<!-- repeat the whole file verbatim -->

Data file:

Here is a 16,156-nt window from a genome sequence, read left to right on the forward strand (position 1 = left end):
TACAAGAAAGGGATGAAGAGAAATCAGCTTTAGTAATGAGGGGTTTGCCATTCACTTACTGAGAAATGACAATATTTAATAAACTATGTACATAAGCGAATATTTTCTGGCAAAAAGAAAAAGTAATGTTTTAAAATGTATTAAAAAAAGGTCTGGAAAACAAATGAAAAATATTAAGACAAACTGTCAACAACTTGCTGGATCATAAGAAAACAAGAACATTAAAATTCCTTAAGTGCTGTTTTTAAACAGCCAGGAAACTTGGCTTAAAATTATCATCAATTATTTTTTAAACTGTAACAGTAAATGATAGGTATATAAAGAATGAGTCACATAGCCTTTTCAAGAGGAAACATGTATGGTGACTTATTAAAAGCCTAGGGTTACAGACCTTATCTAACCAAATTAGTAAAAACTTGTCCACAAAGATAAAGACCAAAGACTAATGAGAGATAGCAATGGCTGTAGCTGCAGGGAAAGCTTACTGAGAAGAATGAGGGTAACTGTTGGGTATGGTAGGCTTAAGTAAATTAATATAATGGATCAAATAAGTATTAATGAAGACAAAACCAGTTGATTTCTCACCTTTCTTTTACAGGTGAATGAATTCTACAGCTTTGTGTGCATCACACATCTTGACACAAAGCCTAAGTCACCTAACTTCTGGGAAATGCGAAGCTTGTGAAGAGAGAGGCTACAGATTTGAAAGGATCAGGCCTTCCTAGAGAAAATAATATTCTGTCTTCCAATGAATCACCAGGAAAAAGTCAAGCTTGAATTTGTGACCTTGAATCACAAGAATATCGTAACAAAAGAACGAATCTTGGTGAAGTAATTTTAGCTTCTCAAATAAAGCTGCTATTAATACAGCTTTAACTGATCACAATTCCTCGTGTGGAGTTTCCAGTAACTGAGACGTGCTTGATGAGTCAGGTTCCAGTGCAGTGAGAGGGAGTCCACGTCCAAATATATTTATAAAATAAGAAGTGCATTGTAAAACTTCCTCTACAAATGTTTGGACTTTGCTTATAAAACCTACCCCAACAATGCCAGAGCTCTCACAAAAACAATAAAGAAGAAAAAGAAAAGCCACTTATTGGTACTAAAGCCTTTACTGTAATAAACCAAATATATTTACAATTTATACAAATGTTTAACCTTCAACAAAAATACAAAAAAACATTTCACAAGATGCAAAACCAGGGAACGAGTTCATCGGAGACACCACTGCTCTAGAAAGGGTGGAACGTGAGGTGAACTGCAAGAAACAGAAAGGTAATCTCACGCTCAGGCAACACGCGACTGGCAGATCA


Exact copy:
Here is a 16,156-nt window from a genome sequence, read left to right on the forward strand (position 1 = left end):
TACAAGAAAGGGATGAAGAGAAATCAGCTTTAGTAATGAGGGGTTTGCCATTCACTTACTGAGAAATGACAATATTTAATAAACTATGTACATAAGCGAATATTTTCTGGCAAAAAGAAAAAGTAATGTTTTAAAATGTATTAAAAAAAGGTCTGGAAAACAAATGAAAAATATTAAGACAAACTGTCAACAACTTGCTGGATCATAAGAAAACAAGAACATTAAAATTCCTTAAGTGCTGTTTTTAAACAGCCAGGAAACTTGGCTTAAAATTATCATCAATTATTTTTTAAACTGTAACAGTAAATGATAGGTATATAAAGAATGAGTCACATAGCCTTTTCAAGAGGAAACATGTATGGTGACTTATTAAAAGCCTAGGGTTACAGACCTTATCTAACCAAATTAGTAAAAACTTGTCCACAAAGATAAAGACCAAAGACTAATGAGAGATAGCAATGGCTGTAGCTGCAGGGAAAGCTTACTGAGAAGAATGAGGGTAACTGTTGGGTATGGTAGGCTTAAGTAAATTAATATAATGGATCAAATAAGTATTAATGAAGACAAAACCAGTTGATTTCTCACCTTTCTTTTACAGGTGAATGAATTCTACAGCTTTGTGTGCATCACACATCTTGACACAAAGCCTAAGTCACCTAACTTCTGGGAAATGCGAAGCTTGTGAAGAGAGAGGCTACAGATTTGAAAGGATCAGGCCTTCCTAGAGAAAATAATATTCTGTCTTCCAATGAATCACCAGGAAAAAGTCAAGCTTGAATTTGTGACCTTGAATCACAAGAATATCGTAACAAAAGAACGAATCTTGGTGAAGTAATTTTAGCTTCTCAAATAAAGCTGCTATTAATACAGCTTTAACTGATCACAATTCCTCGTGTGGAGTTTCCAGTAACTGAGACGTGCTTGATGAGTCAGGTTCCAGTGCAGTGAGAGGGAGTCCACGTCCAAATATATTTATAAAATAAGAAGTGCATTGTAAAACTTCCTCTACAAATGTTTGGACTTTGCTTATAAAACCTACCCCAACAATGCCAGAGCTCTCACAAAAACAATAAAGAAGAAAAAGAAAAGCCACTTATTGGTACTAAAGCCTTTACTGTAATAAACCAAATATATTTACAATTTATACAAATGTTTAACCTTCAACAAAAATACAAAAAAACATTTCACAAGATGCAAAACCAGGGAACGAGTTCATCGGAGACACCACTGCTCTAGAAAGGGTGGAACGTGAGGTGAACTGCAAGAAACAGAAAGGTAATCTCACGCTCAGGCAACACGCGACTGGCAGATCA